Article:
Serious records collide with fond imaginings in our tipsters’ memories of the unexplained, from a Spanish Armada smash to a snuffling ghost pooch.
Chilled to the bone … numerous skeletons have been observed at Winehouse in Yell, Shetland. Photograph: Alamy
Winning tip: Try now not to Yell, Shetland
Winehouse, on Yell, is probably Shetland’s most haunted residence. Last year, two 13th-century skeletons were uncovered at this 18th-century wreck, which is apparently haunted using a girl in silk, a person in a top hat, a servant girl, and a dog. There are reviews of skeletal remains of a lady, man, and toddler located in separate incidents between the Eighteen Eighties and 1900s, as well as the tale of the shipwrecked sailor who spent a night time inside the house one Christmas and had to combat off a monster with an ax. The house can be visited without spending a dime each time – and if you’re feeling brave, the gatehouse is now run as a tenting pod through Shetland Amenity Trust (£12pp, sleeps eight, Mar-Oct).
Leathery antique chap, Northumberland
Woodhorn Colliery Mining Museum.
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Staff and visitors at Woodhorn Museum have mentioned many spine-chilling sightings across the museum and Victorian colliery background web page. One abnormal sighting is the mysterious Man in a Leather Apron. This intimidating parent has been mistaken for an alternatively eccentric costumed interpreter. Still, the museum doesn’t use costumed interpreters, and notwithstanding many sightings, the man has never been stuck on a digicam. Leather aprons might have been worn through many mine employees, along with the colliery blacksmith. An annual membership pass to Woodhorn Museum costs £7, and children pass unfastened.
Dunluce Castle smash stands like a row of awful enamel on a black sliver of rock that falls all the way down to the Atlantic Ocean. It is on cliffs bridged by a slender spine of rock with super perspectives in all guidelines. Peeping thru empty stone window frames beyond the seabirds circling under, it’s far tough not to bear in mind the stormy night in 1639 while the chefs tumbled to their deaths as the sea wolfed up the castle’s kitchens; or to imagine, over the wind and surf, the screaming of 1,three hundred sailors of the Spanish Armada as the ocean smashed the galley Girona to portions against the Port-Na Spaniagh cliffs on 26 October 1588, swallowing all however 9 souls (who had been obtained by way of leader Sorley Boy MacDonnell and sent to Scotland).
One of the maximum lovely hostelries in Kent, the 14th-century Star, and Eagle in Goudhurst has long been haunted with the aid of a mysteriously invisible dog – a lot so that the owners no longer put guests in the precise room that it appears to inhabit. Previous occupants file hearing a canine whining, snuffling, and scratching at some stage in the night, preventing them from sound asleep. Strangely for a dog, it suggests little interest in the ground-ground pub or restaurant. However, we had it direct from the proprietors that it’s been quite a hassle in the upstairs rooms and that an array of puppy treats and rawhide chews have so far didn’t placate it.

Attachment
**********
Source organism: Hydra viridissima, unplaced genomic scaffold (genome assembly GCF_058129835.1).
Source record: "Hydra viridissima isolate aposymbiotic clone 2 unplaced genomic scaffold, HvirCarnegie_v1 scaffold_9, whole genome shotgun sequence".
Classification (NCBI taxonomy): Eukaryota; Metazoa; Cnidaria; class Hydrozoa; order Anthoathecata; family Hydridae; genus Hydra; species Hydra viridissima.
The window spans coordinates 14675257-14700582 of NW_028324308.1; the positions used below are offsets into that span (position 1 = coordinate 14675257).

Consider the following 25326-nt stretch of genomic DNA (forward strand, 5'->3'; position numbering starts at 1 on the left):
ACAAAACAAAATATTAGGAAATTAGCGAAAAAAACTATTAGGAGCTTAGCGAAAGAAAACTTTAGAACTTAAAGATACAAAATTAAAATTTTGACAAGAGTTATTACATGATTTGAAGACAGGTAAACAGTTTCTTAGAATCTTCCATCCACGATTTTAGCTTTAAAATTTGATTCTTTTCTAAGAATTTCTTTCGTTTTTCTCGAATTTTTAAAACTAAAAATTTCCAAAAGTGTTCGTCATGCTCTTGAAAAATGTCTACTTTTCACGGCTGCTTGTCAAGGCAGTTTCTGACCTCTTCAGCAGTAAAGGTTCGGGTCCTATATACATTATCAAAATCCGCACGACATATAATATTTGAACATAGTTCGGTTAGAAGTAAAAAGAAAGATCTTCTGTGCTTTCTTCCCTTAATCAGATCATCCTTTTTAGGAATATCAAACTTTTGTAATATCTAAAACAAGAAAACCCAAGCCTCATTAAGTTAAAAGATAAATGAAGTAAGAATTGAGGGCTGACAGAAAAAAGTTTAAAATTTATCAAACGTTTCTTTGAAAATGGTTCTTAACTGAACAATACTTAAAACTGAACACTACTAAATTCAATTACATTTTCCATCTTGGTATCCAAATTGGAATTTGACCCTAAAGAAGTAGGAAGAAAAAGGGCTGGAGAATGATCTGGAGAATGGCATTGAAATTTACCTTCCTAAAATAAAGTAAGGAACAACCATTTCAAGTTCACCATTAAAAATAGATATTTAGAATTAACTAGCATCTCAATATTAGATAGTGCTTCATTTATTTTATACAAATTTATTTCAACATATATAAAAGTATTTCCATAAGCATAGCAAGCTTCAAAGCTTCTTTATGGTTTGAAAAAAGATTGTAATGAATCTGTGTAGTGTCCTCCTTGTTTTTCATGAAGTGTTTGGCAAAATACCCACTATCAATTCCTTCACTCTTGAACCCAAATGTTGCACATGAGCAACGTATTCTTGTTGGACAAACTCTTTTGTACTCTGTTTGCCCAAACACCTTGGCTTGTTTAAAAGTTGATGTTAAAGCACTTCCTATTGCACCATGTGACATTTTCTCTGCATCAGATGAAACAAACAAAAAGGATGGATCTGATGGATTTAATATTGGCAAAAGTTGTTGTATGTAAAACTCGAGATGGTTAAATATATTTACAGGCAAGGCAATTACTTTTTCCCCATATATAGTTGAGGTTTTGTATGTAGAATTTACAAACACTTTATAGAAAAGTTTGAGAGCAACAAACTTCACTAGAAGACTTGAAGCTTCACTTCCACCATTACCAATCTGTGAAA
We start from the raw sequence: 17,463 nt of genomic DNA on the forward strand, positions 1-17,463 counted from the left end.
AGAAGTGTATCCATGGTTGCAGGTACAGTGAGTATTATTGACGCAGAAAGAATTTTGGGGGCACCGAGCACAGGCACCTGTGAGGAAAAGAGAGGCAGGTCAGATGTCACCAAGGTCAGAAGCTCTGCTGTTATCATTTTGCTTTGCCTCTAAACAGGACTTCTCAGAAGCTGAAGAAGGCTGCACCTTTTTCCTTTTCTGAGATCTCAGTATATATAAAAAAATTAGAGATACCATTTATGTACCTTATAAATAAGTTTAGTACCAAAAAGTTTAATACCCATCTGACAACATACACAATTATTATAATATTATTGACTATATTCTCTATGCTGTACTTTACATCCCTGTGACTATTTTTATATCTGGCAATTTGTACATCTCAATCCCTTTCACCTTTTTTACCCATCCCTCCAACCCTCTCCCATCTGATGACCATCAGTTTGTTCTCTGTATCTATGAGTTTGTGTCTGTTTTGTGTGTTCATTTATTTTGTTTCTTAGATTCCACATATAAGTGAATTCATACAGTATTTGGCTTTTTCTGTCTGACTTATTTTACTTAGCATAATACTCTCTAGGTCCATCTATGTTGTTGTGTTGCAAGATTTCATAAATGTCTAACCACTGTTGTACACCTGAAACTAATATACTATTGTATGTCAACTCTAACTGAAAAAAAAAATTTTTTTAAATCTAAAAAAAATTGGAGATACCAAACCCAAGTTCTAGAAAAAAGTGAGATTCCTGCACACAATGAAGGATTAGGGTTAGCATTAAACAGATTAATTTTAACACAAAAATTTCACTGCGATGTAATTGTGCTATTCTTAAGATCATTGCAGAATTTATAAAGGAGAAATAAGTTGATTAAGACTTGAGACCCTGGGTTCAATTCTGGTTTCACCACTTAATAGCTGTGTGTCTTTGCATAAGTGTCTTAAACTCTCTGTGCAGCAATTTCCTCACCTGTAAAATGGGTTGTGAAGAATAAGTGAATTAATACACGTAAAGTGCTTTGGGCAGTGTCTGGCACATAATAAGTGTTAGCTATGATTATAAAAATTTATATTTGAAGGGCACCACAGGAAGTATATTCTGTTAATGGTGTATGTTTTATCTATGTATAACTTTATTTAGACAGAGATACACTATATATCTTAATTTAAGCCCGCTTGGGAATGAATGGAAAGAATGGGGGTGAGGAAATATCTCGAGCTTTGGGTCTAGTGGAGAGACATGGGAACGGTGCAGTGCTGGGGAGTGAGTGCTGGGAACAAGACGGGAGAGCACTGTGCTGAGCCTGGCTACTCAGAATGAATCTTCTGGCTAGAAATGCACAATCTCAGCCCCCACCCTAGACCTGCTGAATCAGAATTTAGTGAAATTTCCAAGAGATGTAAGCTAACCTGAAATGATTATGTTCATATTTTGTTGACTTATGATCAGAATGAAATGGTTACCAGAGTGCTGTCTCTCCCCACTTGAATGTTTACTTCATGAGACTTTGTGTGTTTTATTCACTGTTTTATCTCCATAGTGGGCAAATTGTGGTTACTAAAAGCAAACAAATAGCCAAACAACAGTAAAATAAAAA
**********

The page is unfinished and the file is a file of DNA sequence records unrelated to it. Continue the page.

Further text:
The Prospect of Whitby in Wapping (built around 1520 close to the notorious Execution Dock) is said to be haunted with the aid of the ghosts of Mary Frith (AKA Moll Cutpurse) and the merciless Judge John Jeffreys. Frith was a larger-than-existence virago, crossdresser, pickpocket, and madame in seventeenth-century London and a play situation (The Roaring Girl). Jeffreys frequently drank inside the Prospect, which turned into his local; he died in 1689 while incarcerated at the nearby Tower of London after being recognized by a former sufferer in another Wapping pub. The Prospect became as soon as referred to as the Devil’s Tavern due to its grotesque popularity. There are exquisite views over the river, and a noose hangs out of doors, commemorating Jeffreys’ grisly deeds.
The ruins of a vintage priory sit down close to the A41/M5 Junction 1 roundabout in West Bromwich. They are occupied using the ghost of a vintage nun. She offers herself as a hitchhiker and receives into the returned seats of vehicles. She says she is attempting to find her sister and asks to be pushed to the Heath Lane cemetery. Drivers say their vehicles without delay come to be very bloodless. When they look at their rearview, reflect, they can’t see her mirrored image. She lets out a shriek and vanishes. Drivers often revel in mechanical trouble on the roundabout. But it’s now not an excellent area to interrupt down.
The stark silhouette of Winter’s Gibbet is an arresting diversion on the lonely climb from Elsdon to the summit of Steng Cross in Redesdale. An abandoned and windblown place these days, the course turned into once a busy move-border drove road. It was right here, in 1791, that William Winter’s corpse becomes left to rot in a gibbet cage following his execution, in conjunction with two woman accomplices, for the homicide of a nearby female, Margaret Crozier. Winter’s ghost is reputed to roam the moorland, ceaselessly tied to the location of his crime and the monument dedicated to his disgrace.